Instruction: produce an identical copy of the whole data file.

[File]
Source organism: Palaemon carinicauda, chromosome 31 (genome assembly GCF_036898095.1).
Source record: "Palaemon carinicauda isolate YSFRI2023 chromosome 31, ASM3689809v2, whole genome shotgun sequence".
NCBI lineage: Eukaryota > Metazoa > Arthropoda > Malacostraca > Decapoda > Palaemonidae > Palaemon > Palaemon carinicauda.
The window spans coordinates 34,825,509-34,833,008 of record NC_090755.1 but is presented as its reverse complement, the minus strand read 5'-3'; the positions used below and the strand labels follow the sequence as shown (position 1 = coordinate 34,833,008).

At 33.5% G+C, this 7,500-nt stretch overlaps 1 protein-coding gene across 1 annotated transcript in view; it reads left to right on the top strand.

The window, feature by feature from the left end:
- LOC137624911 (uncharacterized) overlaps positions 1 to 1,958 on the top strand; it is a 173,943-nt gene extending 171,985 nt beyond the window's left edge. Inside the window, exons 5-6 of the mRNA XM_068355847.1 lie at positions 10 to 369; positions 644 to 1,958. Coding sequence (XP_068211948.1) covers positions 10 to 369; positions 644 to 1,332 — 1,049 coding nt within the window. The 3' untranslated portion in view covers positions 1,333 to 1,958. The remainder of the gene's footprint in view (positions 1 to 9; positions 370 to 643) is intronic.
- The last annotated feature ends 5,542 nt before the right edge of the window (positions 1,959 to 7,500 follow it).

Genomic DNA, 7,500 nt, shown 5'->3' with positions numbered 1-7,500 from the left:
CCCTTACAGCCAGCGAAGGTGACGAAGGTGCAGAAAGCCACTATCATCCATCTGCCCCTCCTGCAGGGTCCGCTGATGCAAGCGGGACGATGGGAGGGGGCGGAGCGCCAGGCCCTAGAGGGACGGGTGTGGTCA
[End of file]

Source organism: Palaemon carinicauda, chromosome 31 (genome assembly GCF_036898095.1).
Source record: "Palaemon carinicauda isolate YSFRI2023 chromosome 31, ASM3689809v2, whole genome shotgun sequence".
NCBI lineage: Eukaryota > Metazoa > Arthropoda > Malacostraca > Decapoda > Palaemonidae > Palaemon > Palaemon carinicauda.
The window spans coordinates 34,825,509-34,833,008 of record NC_090755.1 but is presented as its reverse complement, the minus strand read 5'-3'; the positions used below and the strand labels follow the sequence as shown (position 1 = coordinate 34,833,008).

At 33.5% G+C, this 7,500-nt stretch overlaps 1 protein-coding gene across 1 annotated transcript in view; it reads left to right on the top strand.

The window, feature by feature from the left end:
- LOC137624911 (uncharacterized) overlaps positions 1 to 1,958 on the top strand; it is a 173,943-nt gene extending 171,985 nt beyond the window's left edge. Inside the window, exons 5-6 of the mRNA XM_068355847.1 lie at positions 10 to 369; positions 644 to 1,958. Coding sequence (XP_068211948.1) covers positions 10 to 369; positions 644 to 1,332 — 1,049 coding nt within the window. The 3' untranslated portion in view covers positions 1,333 to 1,958. The remainder of the gene's footprint in view (positions 1 to 9; positions 370 to 643) is intronic.
- The last annotated feature ends 5,542 nt before the right edge of the window (positions 1,959 to 7,500 follow it).

Genomic DNA, 7,500 nt, shown 5'->3' with positions numbered 1-7,500 from the left:
CCCTTACAGCCAGCGAAGGTGACGAAGGTGCAGAAAGCCACTATCATCCATCTGCCCCTCCTGCAGGGTCCGCTGATGCAAGCGGGACGATGGGAGGGGGCGGAGCGCCAGGCCCTAGAGGGACGGGTGTGGTCA